San Francisco News and Tall Tales: 1800s
January 5, 1853, Daily Alta California, San Francisco
Sailor Thieves - Gallant Resistance
On Saturday last, Captain Richardson, commanding the three-masted schooner Corinthian, urgently requested Marshal Crozier to send some trustworthy and efficient officer to protect his rights and property on board his vessel from that most villainous combination called sailor thieves, some of whom had openly threatened to take his men from him even if they had to follow him twenty miles to sea to accomplish their purpose. In view of these facts, the Marshal with praiseworthy promptitude selected Mr. Daniel O'Regan, who was an officer in the Massachusetts Regiment of Volunteers during the Mexican war, and enjoyed a high celebrity as a gallant and reliable officer. Mr. O'Regan has also been an officer in the police department of this city and served under Marshal Crozier during his last term of office. Before Mr. O'Regan went on board, the rascals had commenced operations by stealing the schooner's boat. About 3 o'clock, A.M., Sunday night, Mr. O'Regan repaired to his berth, under the promise from Capt. Richardson that some one should be placed to keep watch. The cook was called and put on guard.
A short time after, the cook was surprised by three men, two of whom choked him to keep him silent while the third broke open the forecastle with a marling spike, the hatch being closed and locked for the better security of the men. The cook succeeded however in making them believe that he was interested in their success and was a friend rather than an enemy to their intentions, whereupon they released him; but no sooner was he at liberty than he ran to the cabin and woke up Mr. O'Regan, who ran forward just in time to see the scamps making their escape over the bow into their boat; he ordered them to stop, which they refused to do. He then threatened to fire at them, but they continued, and he fired some three or four shots, nearly all of which took effect.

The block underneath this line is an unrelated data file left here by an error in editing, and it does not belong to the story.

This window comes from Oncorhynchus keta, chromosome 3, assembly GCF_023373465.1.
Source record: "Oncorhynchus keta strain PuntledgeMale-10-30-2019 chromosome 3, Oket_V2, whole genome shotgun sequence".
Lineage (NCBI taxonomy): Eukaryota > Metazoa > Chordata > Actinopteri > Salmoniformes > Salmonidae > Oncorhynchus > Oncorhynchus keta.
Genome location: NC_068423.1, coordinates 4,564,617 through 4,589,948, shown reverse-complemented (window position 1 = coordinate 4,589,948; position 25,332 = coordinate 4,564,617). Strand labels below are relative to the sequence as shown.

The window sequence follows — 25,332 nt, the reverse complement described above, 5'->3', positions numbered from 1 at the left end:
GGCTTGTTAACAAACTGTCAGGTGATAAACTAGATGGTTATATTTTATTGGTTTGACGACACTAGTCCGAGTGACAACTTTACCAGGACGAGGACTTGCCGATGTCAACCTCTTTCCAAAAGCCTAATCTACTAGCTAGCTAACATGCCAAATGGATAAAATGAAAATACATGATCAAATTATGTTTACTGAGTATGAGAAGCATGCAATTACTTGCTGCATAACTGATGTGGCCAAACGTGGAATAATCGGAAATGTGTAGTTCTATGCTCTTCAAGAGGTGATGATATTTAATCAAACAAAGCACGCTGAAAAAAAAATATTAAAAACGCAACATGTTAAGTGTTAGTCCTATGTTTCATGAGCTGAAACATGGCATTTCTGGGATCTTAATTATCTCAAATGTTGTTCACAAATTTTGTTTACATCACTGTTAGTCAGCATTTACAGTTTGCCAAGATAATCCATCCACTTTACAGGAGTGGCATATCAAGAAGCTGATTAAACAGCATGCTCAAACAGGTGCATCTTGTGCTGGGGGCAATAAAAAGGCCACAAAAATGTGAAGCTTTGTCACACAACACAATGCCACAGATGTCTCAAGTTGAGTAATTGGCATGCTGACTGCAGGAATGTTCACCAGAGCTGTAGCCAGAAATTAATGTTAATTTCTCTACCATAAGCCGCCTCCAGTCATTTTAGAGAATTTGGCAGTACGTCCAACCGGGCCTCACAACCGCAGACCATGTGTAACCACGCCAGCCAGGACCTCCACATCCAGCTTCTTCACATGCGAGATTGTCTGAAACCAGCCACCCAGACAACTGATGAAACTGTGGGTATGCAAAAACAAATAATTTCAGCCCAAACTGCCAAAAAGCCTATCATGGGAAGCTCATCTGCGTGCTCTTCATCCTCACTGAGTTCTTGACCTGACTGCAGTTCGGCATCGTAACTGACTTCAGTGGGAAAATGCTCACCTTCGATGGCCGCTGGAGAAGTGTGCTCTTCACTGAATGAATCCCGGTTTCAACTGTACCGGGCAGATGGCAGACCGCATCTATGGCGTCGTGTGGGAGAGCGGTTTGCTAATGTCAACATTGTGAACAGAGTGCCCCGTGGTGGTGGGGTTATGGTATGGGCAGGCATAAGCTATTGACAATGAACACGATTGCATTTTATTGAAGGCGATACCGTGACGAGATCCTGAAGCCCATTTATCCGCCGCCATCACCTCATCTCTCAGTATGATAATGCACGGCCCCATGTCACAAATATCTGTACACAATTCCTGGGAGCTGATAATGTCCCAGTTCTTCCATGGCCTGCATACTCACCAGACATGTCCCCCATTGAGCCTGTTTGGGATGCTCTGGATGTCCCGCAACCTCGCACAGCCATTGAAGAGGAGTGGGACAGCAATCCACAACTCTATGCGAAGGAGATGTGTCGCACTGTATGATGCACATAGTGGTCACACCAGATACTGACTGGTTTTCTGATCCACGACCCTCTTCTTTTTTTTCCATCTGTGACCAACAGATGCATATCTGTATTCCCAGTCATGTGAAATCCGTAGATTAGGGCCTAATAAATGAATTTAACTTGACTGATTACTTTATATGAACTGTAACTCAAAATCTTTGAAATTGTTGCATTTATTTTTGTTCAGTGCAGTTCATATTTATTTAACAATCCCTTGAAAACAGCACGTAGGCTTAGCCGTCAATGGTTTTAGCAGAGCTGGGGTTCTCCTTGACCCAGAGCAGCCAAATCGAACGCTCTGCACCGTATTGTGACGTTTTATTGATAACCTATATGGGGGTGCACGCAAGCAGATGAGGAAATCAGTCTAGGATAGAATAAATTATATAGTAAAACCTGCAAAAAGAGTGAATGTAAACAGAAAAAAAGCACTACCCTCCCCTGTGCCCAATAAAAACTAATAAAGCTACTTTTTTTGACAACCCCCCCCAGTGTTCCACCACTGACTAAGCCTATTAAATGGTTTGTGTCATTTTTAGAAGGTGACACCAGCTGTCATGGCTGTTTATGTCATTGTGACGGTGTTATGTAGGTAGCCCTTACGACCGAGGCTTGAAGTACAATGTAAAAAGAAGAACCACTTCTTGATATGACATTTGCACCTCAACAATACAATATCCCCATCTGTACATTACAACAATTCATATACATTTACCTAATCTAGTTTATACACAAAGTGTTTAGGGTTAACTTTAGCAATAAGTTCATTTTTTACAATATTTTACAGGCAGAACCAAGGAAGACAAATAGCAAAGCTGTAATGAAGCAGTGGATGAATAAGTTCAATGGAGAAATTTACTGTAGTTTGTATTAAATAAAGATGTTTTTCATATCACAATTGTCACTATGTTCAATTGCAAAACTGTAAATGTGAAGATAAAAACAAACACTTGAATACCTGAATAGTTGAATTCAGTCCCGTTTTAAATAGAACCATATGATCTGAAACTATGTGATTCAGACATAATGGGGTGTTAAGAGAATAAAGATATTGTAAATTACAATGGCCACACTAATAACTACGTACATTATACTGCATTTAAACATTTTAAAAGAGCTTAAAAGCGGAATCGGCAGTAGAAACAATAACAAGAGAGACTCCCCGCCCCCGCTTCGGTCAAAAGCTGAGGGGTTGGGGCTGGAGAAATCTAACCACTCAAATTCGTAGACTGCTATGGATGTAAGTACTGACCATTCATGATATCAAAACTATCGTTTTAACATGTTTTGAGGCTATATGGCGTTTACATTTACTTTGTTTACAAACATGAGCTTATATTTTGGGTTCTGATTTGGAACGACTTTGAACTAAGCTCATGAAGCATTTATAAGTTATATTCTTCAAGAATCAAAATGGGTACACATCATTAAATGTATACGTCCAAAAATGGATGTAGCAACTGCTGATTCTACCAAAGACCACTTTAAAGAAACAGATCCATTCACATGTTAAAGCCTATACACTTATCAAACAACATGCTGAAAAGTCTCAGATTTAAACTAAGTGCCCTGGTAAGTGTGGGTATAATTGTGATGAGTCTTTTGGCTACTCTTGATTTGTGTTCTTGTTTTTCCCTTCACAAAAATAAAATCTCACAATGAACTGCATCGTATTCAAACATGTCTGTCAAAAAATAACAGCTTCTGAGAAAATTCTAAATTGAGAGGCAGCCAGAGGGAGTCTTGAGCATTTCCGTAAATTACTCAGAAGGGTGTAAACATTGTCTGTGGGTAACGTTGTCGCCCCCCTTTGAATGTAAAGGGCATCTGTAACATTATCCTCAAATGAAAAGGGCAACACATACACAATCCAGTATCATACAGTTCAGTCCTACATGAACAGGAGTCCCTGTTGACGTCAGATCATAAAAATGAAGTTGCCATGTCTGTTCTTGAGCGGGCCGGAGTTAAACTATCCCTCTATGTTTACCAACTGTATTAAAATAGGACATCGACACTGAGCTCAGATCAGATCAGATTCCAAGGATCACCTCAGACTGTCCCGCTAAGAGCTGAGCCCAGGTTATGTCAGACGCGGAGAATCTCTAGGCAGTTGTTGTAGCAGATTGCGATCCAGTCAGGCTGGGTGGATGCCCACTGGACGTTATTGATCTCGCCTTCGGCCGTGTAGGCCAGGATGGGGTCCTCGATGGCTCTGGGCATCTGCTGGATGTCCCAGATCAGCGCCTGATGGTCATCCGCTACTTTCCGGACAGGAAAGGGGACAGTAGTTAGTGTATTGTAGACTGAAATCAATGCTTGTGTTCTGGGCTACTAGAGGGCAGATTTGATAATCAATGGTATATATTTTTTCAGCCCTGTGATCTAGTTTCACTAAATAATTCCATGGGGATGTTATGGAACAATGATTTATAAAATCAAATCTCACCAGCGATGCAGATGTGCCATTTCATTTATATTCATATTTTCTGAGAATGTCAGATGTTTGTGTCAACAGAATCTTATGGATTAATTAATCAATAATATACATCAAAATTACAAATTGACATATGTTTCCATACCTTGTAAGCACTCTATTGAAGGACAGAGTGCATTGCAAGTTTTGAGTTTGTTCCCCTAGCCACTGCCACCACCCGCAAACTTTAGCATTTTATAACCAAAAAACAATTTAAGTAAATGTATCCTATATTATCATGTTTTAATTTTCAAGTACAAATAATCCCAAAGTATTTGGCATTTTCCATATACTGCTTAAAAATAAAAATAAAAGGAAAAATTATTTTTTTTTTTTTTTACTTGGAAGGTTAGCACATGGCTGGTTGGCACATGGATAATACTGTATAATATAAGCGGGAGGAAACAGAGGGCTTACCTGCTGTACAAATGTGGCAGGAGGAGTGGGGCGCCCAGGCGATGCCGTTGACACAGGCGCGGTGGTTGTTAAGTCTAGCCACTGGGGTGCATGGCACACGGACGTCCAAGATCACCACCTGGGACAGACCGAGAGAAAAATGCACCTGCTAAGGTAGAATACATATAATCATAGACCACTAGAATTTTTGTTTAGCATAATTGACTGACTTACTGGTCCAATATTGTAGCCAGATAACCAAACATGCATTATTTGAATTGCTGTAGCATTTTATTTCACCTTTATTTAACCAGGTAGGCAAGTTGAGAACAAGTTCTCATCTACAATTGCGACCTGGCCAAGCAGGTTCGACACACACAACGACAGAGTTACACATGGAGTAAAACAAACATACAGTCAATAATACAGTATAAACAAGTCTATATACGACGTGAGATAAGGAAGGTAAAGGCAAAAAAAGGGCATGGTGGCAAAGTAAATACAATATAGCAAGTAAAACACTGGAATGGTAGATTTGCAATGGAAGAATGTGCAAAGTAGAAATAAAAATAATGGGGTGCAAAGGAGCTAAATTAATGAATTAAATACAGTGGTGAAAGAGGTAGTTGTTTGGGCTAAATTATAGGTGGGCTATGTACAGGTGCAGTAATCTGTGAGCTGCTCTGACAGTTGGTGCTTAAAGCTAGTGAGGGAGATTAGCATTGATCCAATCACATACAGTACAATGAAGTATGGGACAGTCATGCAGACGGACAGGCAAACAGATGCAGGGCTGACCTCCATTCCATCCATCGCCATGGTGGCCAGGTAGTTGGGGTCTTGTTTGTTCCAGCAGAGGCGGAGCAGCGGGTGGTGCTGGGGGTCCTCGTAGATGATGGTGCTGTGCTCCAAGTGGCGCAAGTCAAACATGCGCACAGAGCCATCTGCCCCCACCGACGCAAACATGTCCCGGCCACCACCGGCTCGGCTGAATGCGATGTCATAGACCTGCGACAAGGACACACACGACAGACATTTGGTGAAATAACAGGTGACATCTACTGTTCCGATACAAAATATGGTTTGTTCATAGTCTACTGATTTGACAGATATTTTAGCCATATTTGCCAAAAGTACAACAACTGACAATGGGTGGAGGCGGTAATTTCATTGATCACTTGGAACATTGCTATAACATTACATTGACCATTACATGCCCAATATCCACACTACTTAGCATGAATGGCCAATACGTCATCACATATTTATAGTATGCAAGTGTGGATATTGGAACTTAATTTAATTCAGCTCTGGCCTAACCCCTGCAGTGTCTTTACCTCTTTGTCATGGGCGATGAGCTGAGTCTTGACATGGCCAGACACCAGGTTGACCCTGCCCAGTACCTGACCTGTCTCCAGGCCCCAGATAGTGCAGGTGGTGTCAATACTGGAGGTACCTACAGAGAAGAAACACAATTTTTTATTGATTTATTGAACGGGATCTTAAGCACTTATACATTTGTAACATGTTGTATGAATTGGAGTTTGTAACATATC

One man was wounded in the lower part of the chest, another was shot through the ear, and a third was hit in the fleshy part of the left arm near the shoulder. The one who was shot in the breast made a statement to Marshal Crozier, fully exonerating Mr. O'Regan from any blame, stating that under the circumstances he did just what he thought an officer, who was placed there for that purpose, should do. He says further, that he was hired about 2 o'clock of the morning in question by several men, to take them off in his boat to the Corinthian, and received $30 for so doing. We understand that the various foreign Consuls in this city are about holding a meeting to see what steps can be taken to suppress this vile association of sailor thieves, and that Mr. Fortin, The Danish Consul, the Corinthian belonging to that flag, has expressed his approbation of the determination evinced by the officer above mentioned to do his duty under all circumstances. These are just the kind of policemen we need in California.
Daily Alta California, June 6, 1853, San Francisco
SAILOR THIEVES AGAIN.
Some of these scoundrels went on board ship Arethusa before daybreak this morning, and stole away three of the foremast hands. It may not generally be known that sailors leaving this port receive two months' advance pay, the wages being from forty to fifty dollars a month. The consequence is that when seamen run away, the commit a downright robbery. Sailor thieves are those who supply them with every means and make every effort to enable them thus to defraud the ship owners, receiving a portion of the plunder as their prequisites.
Daily Alta California, San Francisco, January 8, 1853
Operations of the Sailor Thieves.
Revenue Cutter Frolic.
The recent outrages committed by this combination of scoundrels are again calling the attention of the mercantile community to the subject. When our now flourishing and populous city first commenced its wondrous career, the shipping interest of foreign nations, as well as our own, was much injured by the operations of this gang of desperadoes: Their manner of acting and the object intended to be achieved by them.